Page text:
Friday, March 28, 2014

What Is Always Being Born

One proclaims again (sick in the library) the loveliness - the ecstatic expansiveness - of Cooper's sentences. What a joy the eighteenth century was for language! "It was a feature peculiar to the colonial wars of North America, that the toils and dangers of the wilderness were to be encountered, before the adverse hosts could meet." Also, "My day has been too long."

Still, one inclines to the sweetness of unheard melodies, threads of song perceived the way smoke is perceived on a moonlit night, intimations of the Grecian urn. We call it love because we have to call it something, or think we do. Silence receives everything if only we will offer the necessary (liberating) allowance. The Romantics - Keats in particular - were looking in the wrong direction for the right insight.

Well, it happens to all of us, sooner or later so might as well get ready now. The road opens up as we drive, a black ribbon surrounded by pine trees and thawing ice-slatted rivers, slow bends in morning dark, no lights for miles. We share the way with everyone or we share it with nobody (or something like that). T. saw a bobcat two days ago and wants to see a moose and knows I know how to find them but I shied away from the implicit invitation to be her - or anyone's, really - guide.

The problem in a nutshell is wordiness confused with religion, and religion confused with maps, and maps confused with the territory, and the territory confused with any landscape other than Heaven. I'm nobody's dog which, if you think about it, is kind of a sad thing to say. Won't you be a blessing in an otherwise rainy day? I spent hours fixing her favorite rocking chair, the one she rocked in for hours before F. was born, and it was a gift, and more than a gift, and not only to her.

In late spring I am always yearning to go deep into the woods and watch what is always being born be born. The darkness broken by little fires that so long have gone unshared. She taught me that poetry was a way of making notes for later, and that later was simply the present recognized, unaffected by the seeming lengths we go to alienate it. How grateful I am to those who came before, on whose beams I rest a while, puttering and singing like a half-drunk carpenter on the verge of a bigger more intimate calling.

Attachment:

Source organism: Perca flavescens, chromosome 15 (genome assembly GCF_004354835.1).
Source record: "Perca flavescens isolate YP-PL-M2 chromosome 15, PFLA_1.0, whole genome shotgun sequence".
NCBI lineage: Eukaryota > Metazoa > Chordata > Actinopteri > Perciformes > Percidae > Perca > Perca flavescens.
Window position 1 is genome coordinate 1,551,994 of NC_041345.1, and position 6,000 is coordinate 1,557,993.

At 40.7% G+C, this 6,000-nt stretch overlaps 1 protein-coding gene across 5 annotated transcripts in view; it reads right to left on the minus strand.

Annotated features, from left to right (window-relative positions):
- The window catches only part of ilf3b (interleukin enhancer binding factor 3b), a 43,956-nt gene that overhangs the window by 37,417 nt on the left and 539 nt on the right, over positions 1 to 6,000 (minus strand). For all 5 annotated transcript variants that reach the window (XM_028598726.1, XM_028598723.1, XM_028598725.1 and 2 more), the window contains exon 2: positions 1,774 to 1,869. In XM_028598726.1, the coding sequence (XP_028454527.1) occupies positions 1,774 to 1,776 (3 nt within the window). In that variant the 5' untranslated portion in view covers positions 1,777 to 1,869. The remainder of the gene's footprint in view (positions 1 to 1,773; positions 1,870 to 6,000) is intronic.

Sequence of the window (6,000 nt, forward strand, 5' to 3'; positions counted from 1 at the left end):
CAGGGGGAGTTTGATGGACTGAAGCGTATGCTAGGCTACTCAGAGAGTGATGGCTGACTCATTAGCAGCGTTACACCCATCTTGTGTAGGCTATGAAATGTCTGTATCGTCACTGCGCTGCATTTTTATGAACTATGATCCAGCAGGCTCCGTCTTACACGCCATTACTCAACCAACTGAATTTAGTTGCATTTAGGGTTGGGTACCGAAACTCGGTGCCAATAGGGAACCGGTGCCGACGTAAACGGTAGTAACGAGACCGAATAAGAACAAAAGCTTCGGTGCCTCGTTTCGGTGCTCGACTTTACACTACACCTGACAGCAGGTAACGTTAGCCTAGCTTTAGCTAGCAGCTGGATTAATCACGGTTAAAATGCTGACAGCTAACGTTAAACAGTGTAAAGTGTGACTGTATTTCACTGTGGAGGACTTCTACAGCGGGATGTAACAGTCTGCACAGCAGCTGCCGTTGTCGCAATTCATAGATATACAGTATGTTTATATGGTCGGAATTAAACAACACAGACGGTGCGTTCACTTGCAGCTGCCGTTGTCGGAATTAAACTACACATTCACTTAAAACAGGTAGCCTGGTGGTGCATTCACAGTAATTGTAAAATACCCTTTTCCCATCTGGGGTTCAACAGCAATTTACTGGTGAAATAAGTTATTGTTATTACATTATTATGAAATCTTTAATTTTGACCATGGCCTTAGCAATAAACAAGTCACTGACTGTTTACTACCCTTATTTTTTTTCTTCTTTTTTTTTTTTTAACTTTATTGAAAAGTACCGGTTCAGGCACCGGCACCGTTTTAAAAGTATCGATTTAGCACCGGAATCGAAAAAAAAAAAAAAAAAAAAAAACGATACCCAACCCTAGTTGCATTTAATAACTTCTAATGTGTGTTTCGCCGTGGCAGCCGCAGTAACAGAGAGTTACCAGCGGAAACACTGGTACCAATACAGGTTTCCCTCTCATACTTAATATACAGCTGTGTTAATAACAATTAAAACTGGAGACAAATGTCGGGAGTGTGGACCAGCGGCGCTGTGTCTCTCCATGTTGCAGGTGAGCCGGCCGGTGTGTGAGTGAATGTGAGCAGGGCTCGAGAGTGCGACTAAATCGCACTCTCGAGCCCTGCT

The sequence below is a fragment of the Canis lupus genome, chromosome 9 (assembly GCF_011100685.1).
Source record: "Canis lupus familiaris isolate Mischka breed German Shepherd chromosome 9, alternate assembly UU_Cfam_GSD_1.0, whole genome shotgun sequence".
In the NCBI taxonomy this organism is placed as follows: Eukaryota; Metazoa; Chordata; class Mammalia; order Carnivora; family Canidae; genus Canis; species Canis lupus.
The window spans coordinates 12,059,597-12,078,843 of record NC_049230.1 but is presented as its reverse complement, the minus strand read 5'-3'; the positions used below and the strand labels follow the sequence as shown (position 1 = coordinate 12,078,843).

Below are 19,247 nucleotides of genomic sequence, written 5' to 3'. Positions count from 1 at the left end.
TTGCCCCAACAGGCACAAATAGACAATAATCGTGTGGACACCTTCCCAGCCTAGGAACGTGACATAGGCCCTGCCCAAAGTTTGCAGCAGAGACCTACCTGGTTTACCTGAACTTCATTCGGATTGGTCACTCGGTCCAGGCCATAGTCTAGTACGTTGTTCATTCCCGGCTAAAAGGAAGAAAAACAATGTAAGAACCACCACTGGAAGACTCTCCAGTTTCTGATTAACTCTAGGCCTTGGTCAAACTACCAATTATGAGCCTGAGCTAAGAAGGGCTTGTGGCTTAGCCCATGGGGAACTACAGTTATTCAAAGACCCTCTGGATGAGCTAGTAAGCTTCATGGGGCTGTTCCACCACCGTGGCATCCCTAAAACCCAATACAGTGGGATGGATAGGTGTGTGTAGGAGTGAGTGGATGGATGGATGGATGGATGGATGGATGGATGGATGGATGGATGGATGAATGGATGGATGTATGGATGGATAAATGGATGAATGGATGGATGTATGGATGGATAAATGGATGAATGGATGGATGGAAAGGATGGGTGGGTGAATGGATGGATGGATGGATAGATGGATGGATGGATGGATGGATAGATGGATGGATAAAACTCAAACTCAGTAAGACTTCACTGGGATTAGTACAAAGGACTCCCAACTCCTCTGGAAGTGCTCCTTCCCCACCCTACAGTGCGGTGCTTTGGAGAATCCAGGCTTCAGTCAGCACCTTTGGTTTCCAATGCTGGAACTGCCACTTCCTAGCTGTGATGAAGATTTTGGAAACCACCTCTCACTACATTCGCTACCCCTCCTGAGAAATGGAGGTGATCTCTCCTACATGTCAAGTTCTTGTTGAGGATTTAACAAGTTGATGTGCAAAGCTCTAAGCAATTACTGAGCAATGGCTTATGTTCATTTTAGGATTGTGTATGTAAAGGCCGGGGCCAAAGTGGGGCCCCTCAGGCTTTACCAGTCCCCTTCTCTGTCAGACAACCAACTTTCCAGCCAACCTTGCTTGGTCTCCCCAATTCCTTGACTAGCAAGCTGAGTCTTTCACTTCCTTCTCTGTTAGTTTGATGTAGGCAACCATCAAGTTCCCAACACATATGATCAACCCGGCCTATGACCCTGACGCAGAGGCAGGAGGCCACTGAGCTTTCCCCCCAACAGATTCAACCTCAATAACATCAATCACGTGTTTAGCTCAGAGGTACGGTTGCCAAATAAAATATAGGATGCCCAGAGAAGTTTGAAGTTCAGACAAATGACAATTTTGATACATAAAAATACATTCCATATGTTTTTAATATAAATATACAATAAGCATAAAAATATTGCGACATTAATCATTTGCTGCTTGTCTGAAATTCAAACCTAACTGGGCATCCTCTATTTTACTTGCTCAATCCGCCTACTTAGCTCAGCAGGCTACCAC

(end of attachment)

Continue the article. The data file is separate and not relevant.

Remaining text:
1. Funny, Keats' Ode on a Grecian Urn was a favorite of mine in high school, but rereading it recently I couldn't for the life of me remember why. But your sentence sums it up nicely.

    Beauty is truth and truth beauty, of course, as they both are love. It's so easy, really, to shine a light in another's direction if we simply offered a miracle, well, to offer a miracle. I'm still working on this trust business (which perhaps is the whole problem, thinking of it as work, I mean) but am finding that "allowing" comes first. That is, if I waiting to trust totally before opening, I would always stay contracted, but if I simply choose to extend love without expectations -- I have heard it called "unselfing" -- God meets me where I am and gives me more "reason" to trust.

    Not sure why I responded to your sentences with these thoughts, but "allowing" has been a keyword for the week ... and this is where it lead.

    Hope your yesterday went well.

    P.S. The temp dipped into the 20s here on Tuesday; today it is 70, and there's a robin resting in the middle of the birdbath, her feathers all wet and plumped out. Now that's living in the moment! :)

  2. Cooper and Keats are rough contemporaries, albeit prose and poetry. Sentences were incredible in the eighteenth century and have been deteriorating ever since, but poetry - lines - was where the spiritual action was at then. I am unfair to the Romantics, in part because I am so invested in their mode and - I think - share (shared?) a similar confusion about God and Heaven.

    I think of Dickinson in many ways as the meeting ground of the sentence and the line - and the resolution of the problem of looking in the wrong place for the solution to the illusion of separation - because I don't read her poems apart from her letters or vice-versa. She went deeper in an interior way than the Romantics - shy of maybe Wordsworth - went.

    After her we careen into the terror & blood & trains of the twentieth century and the sentence and line both suffer. Though I am reading Robert Creeley presently: